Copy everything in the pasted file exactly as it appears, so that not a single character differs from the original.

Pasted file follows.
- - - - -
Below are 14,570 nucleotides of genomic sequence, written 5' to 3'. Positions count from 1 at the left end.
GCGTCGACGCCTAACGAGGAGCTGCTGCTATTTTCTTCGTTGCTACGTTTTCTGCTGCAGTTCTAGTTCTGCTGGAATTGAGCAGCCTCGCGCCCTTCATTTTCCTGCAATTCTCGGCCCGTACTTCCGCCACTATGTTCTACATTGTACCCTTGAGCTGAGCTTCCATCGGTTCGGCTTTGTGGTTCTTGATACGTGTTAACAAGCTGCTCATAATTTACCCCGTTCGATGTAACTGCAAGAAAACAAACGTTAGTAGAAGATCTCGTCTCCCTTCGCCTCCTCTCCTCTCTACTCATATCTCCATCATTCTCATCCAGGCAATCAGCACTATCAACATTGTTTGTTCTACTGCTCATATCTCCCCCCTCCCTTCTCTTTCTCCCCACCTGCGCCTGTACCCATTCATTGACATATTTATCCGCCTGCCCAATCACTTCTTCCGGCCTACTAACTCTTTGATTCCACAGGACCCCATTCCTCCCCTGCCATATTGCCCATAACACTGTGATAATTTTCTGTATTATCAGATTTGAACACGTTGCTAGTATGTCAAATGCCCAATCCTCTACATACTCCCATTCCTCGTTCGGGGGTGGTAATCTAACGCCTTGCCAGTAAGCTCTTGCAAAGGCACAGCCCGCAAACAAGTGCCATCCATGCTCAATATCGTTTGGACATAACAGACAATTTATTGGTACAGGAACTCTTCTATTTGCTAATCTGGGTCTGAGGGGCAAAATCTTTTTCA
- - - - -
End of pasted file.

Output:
Below are 14,570 nucleotides of genomic sequence, written 5' to 3'. Positions count from 1 at the left end.
GCGTCGACGCCTAACGAGGAGCTGCTGCTATTTTCTTCGTTGCTACGTTTTCTGCTGCAGTTCTAGTTCTGCTGGAATTGAGCAGCCTCGCGCCCTTCATTTTCCTGCAATTCTCGGCCCGTACTTCCGCCACTATGTTCTACATTGTACCCTTGAGCTGAGCTTCCATCGGTTCGGCTTTGTGGTTCTTGATACGTGTTAACAAGCTGCTCATAATTTACCCCGTTCGATGTAACTGCAAGAAAACAAACGTTAGTAGAAGATCTCGTCTCCCTTCGCCTCCTCTCCTCTCTACTCATATCTCCATCATTCTCATCCAGGCAATCAGCACTATCAACATTGTTTGTTCTACTGCTCATATCTCCCCCCTCCCTTCTCTTTCTCCCCACCTGCGCCTGTACCCATTCATTGACATATTTATCCGCCTGCCCAATCACTTCTTCCGGCCTACTAACTCTTTGATTCCACAGGACCCCATTCCTCCCCTGCCATATTGCCCATAACACTGTGATAATTTTCTGTATTATCAGATTTGAACACGTTGCTAGTATGTCAAATGCCCAATCCTCTACATACTCCCATTCCTCGTTCGGGGGTGGTAATCTAACGCCTTGCCAGTAAGCTCTTGCAAAGGCACAGCCCGCAAACAAGTGCCATCCATGCTCAATATCGTTTGGACATAACAGACAATTTATTGGTACAGGAACTCTTCTATTTGCTAATCTGGGTCTGAGGGGCAAAATCTTTTTCA